“Lizzie is not so well today; we hope she will soon be better. Eli’s wife is also not so well so we have plenty of work and see how it will turn out”
He looks after his mentor’s spouse after he dies: “The old sister & widow of preacher John Bechtel is quite weak, if she is still living.”
 He undertakes healing efforts himself.
 “Emma Rickert is already 4 weeks at home and we give her a treatment daily. We have something by which we take one of her limbs at a time and put it in, then we heat it up with a light. The limb is wrapped up and the heat is increased until the thermometer shows 300 and more, as hot as she can stand it. Then, when we take it out, it must be rubbed vigorously and the joints exercised. It takes us 3 hours daily to do this work, but it has already somewhat improved, but slowly.”
Instances like these can be multiplied times over  in his letters. His spirit is seen further in his pleas to fellow minister Mensch, referencing again his weakness and imperfection.
“What shall I write to you in my great weakness and imperfection? Should I write only from the holy Scriptures? My thoughts ramble on; it is more familiar to you than me. Since I read the letter which you wrote to Gehman and what was the incident with brother Gotwals and then again between the brethren Detweiler and Deis, thinking how they are in disunity; but I still had this hope that they would perhaps stand in unity with each other again.
 And again he writes: “Oh dear brother, I wish we as ministers and ambassadors in Christ’s stead could all be a true light and salt of the earth, that the people could see our good works and praise our Father in heaven. But in this I always find myself so weak and imperfect.”
This appeal to his weakness is no sham, for he is physically weakened, but perseveres anyway: “Dear brother, when I think of my weakness and shortcomings, which so often make their appearance, but which I don’t want, then I wonder how I can stand before my God. But I hope He may have patience with our shortcomings. If not, who would or could stand before Him?”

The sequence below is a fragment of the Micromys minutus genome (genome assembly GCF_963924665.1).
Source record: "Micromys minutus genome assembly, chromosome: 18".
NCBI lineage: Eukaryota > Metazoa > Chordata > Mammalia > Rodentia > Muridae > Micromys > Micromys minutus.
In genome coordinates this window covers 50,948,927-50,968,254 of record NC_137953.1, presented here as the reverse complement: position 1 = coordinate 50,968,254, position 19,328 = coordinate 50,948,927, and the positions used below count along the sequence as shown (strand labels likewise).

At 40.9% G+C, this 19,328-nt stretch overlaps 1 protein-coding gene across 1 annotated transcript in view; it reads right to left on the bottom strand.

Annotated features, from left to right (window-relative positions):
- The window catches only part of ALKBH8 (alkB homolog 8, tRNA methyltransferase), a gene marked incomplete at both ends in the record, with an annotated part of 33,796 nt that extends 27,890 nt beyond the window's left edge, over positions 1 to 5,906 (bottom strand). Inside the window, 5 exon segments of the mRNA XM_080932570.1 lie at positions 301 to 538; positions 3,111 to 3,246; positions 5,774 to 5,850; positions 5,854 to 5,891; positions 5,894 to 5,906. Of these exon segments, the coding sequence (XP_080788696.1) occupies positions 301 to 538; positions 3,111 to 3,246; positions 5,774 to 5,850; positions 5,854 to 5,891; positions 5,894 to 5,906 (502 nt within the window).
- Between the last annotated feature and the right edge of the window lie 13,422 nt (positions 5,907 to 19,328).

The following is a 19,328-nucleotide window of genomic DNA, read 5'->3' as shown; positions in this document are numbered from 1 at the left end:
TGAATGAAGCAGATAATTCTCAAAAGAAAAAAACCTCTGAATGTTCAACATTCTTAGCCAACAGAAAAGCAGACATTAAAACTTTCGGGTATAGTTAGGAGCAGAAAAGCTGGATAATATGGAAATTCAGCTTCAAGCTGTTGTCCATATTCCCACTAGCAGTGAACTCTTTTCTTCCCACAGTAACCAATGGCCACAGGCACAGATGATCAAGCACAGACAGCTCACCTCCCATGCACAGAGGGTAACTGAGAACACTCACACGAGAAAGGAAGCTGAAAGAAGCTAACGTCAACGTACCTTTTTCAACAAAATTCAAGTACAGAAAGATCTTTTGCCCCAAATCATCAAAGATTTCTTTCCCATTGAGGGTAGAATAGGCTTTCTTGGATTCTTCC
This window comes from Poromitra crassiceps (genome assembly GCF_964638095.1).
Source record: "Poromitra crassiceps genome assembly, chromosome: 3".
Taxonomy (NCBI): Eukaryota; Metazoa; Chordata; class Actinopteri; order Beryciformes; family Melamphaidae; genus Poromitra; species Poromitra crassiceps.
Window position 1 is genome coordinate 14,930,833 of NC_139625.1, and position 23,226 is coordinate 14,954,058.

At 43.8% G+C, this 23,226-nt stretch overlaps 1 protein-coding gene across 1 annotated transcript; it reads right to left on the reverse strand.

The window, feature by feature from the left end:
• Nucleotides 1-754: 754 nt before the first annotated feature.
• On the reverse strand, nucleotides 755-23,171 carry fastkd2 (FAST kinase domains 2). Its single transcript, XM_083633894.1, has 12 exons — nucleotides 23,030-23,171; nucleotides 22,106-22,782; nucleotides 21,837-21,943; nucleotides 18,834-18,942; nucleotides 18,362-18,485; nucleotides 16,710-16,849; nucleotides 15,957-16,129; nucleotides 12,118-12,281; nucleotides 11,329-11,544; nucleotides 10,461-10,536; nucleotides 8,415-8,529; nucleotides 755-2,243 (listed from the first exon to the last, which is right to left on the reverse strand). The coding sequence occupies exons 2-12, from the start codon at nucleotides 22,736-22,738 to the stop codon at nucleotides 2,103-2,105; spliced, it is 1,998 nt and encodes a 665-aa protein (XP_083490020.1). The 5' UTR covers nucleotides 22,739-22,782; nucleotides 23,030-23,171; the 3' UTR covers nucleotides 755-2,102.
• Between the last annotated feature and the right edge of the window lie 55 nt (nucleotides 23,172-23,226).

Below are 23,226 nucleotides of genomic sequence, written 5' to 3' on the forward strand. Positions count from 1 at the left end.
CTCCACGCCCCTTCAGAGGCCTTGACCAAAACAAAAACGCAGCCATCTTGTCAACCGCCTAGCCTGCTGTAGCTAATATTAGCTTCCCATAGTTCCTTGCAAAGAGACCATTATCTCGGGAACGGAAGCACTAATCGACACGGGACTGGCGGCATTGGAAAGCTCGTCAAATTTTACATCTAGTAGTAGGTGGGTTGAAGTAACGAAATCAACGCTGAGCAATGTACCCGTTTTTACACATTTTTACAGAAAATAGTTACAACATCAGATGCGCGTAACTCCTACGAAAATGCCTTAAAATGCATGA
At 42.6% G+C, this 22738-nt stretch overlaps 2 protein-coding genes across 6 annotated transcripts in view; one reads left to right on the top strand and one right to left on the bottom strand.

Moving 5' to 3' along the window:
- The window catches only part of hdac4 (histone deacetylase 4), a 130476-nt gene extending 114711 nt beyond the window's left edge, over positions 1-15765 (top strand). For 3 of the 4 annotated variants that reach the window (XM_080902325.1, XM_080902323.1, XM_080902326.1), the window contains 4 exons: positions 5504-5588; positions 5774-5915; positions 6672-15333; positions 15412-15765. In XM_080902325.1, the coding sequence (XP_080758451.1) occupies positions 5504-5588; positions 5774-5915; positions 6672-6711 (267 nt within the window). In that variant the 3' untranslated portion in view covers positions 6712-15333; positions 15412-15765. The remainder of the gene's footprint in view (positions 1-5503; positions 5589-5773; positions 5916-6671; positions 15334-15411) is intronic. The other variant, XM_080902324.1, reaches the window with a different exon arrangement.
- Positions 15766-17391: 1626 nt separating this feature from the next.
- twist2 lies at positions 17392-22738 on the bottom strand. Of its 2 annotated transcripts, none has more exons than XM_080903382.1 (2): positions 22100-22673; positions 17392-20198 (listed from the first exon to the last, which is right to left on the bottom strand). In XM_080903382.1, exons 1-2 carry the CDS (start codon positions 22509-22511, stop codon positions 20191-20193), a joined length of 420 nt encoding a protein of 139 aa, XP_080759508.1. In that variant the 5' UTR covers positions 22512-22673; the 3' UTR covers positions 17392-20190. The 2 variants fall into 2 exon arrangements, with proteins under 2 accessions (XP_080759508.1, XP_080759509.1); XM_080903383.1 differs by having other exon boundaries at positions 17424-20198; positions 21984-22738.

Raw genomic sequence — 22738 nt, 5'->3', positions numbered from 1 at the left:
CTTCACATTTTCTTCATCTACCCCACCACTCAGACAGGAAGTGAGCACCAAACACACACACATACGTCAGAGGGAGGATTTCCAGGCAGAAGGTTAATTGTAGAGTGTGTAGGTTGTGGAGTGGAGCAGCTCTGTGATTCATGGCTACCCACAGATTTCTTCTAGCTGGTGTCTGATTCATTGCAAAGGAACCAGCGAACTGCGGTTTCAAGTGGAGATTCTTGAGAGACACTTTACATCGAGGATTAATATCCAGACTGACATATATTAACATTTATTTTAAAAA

Maybe we wish there were more men like him who did not so abruptly sail their plans over our heads. His conclusion is that “The dear Savior said, My strength is made perfect in weakness,” so it is his vocation to lead with humility, from the physical discomfort with which he started as bishop, to its conclusion: “We are quite healthy physically, but spiritually we are weak.”
These are consistent themes in his life. There are two ways to the Mennonite idea of renewing the image of God. One way is to give up your life without compromise in death. The other way is to live in a constant attitude of humility and servanthood to others, putting their needs ahead of your own.
The majority of his “deep thought” concerned others, his duties to them and his insufficiency before God. But his mediation also involved a more visionary sort of compassion. Not only, for example, upon the effects of the “fire of love” on families and communities, but also upon destines and fate, many of which he suggests are not just optional, but they need not be at all, for “many difficult tasks would not need to be done.” But he is not a fatalist. He holds to the power of good and of choice that would prevent “the many things would not make their appearance:”